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  • Each year, over 750,000 United States citizens age 12 and older try inhalants. Cheap and accessible, inhalants pose a serious risk of abuse. 

    Inhalant abuse can lead to severe health problems and even addiction. Fortunately, inpatient treatment programs can help you or your family achieve long-term recovery. 

    What Are Inhalants?

    Inhalants are common medical, industrial, and household products that produce toxic vapors. 

    When breathed in through the nose or mouth, these vapors have psychoactive (mind-altering) effects that are similar to the effects of alcohol. That’s why some people, especially teens and preteens, use inhalants to get high. 

    The vapors can be inhaled in a variety of ways:

    • sniffing or snorting them straight from the product’s container (which is known as “sniffing” or “snorting”)
    • inhaling them from a paper or plastic bag after depositing the product inside the bag (“bagging”)
    • soaking a cloth in the product and then placing the cloth in the mouth (“huffing”)
    • Spraying aerosols into the mouth or nose (“spraying”)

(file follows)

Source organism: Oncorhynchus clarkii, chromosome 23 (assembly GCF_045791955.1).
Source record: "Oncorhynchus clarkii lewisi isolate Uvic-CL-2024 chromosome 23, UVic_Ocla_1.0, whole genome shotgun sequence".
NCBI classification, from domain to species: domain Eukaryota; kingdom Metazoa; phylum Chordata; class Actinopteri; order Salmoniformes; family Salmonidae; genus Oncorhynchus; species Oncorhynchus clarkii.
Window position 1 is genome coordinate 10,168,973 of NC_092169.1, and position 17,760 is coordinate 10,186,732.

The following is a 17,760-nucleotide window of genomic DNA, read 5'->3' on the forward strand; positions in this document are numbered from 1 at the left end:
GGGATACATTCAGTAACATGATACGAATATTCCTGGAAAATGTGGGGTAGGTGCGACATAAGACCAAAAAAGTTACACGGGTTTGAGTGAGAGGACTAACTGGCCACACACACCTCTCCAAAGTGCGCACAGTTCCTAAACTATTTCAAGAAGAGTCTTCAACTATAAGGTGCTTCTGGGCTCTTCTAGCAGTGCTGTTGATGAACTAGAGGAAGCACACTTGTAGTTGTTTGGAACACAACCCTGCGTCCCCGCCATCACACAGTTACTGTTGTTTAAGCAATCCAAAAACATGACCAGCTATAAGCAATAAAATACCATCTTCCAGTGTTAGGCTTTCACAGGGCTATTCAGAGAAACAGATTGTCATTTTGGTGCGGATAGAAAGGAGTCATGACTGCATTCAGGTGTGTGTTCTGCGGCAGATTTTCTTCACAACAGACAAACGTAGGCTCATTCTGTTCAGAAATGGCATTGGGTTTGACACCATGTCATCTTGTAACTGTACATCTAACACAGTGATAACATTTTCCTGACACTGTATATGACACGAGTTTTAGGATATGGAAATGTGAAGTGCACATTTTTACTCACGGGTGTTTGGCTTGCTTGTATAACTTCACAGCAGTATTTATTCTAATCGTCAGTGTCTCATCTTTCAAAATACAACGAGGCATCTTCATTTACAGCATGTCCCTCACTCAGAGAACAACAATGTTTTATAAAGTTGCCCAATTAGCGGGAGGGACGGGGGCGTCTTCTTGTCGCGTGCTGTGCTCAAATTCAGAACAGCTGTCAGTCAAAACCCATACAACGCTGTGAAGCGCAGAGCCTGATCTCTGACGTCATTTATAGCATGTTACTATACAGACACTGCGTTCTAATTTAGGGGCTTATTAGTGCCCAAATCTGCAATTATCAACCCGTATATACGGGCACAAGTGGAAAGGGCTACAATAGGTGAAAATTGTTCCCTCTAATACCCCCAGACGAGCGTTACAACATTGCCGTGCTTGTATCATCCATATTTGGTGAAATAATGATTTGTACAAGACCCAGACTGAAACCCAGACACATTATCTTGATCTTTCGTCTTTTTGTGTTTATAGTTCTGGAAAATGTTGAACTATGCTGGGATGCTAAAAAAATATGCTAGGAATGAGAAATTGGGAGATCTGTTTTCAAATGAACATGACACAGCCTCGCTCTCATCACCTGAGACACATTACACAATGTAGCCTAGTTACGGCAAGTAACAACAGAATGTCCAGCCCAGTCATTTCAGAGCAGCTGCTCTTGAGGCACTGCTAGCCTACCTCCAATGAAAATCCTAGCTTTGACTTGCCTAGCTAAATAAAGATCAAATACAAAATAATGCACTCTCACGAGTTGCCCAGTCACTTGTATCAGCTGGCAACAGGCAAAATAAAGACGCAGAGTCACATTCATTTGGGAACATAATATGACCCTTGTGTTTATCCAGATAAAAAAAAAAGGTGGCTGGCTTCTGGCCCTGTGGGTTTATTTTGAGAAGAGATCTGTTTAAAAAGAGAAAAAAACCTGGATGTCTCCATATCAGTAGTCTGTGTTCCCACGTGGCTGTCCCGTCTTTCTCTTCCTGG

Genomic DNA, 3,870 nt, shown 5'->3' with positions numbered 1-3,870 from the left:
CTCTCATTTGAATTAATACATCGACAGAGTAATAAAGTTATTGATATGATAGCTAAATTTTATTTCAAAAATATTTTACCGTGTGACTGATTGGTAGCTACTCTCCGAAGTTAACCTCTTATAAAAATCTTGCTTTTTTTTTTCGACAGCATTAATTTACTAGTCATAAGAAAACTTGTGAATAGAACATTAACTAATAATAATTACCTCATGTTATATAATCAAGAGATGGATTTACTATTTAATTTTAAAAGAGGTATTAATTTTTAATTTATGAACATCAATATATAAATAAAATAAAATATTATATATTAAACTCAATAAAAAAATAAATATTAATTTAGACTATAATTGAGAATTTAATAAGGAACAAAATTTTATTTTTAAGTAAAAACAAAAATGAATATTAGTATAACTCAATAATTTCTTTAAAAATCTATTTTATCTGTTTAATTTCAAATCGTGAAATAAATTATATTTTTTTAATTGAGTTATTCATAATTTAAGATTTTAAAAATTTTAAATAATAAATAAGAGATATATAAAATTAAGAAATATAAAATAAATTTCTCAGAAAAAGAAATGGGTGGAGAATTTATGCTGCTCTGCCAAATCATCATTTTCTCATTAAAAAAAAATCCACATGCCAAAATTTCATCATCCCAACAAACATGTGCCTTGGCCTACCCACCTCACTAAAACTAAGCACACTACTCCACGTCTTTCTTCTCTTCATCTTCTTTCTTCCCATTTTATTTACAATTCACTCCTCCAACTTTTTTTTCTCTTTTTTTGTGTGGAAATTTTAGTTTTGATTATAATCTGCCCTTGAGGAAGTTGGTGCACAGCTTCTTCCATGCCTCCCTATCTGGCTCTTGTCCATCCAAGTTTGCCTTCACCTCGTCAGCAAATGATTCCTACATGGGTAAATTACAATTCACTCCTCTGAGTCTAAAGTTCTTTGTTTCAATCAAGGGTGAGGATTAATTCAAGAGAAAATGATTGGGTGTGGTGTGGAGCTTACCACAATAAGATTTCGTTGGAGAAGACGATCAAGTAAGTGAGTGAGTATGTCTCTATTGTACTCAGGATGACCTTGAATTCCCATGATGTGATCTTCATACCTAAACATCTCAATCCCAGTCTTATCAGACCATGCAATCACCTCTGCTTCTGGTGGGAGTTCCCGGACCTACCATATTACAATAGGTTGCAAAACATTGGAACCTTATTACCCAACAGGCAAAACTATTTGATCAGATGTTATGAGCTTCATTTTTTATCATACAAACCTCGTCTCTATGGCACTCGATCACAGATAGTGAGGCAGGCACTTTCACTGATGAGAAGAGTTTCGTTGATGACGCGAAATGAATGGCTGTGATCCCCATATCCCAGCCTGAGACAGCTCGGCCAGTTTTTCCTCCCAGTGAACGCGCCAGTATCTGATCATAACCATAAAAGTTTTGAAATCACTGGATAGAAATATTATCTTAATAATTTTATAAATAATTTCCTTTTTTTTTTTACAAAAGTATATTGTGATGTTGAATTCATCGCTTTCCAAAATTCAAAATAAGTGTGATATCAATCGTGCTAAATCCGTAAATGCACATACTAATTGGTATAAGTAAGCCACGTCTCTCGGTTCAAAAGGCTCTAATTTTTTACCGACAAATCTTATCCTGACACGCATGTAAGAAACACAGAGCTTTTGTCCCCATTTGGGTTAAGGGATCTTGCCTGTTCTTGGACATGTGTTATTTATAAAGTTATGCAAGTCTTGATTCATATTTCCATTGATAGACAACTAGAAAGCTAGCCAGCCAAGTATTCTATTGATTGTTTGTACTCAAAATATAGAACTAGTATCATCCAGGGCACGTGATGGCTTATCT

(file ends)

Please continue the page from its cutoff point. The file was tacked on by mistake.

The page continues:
With each of these methods, the lungs quickly absorb the vapors and send them through the bloodstream to the brain and other organs. This produces a feeling of euphoria or intense joy. 

    The feeling of euphoria doesn’t last long, though; to prolong it, a person may inhale the substance over and over for hours.

    Types Of Inhalants

    The National Institute on Drug Abuse groups inhalants into four categories: volatile solvents, aerosols, gases, and nitrites. 

    Volatile Solvents

    These liquid substances, which vaporize at room temperature, include:

    • gasoline
    • glue
    • rubber cement
    • nail polish
    • nail polish remover
    • paint thinners
    • paint removers
    • correction fluids
    • dry-cleaning fluids
    • lighter fluid
    • felt-tip marker fluid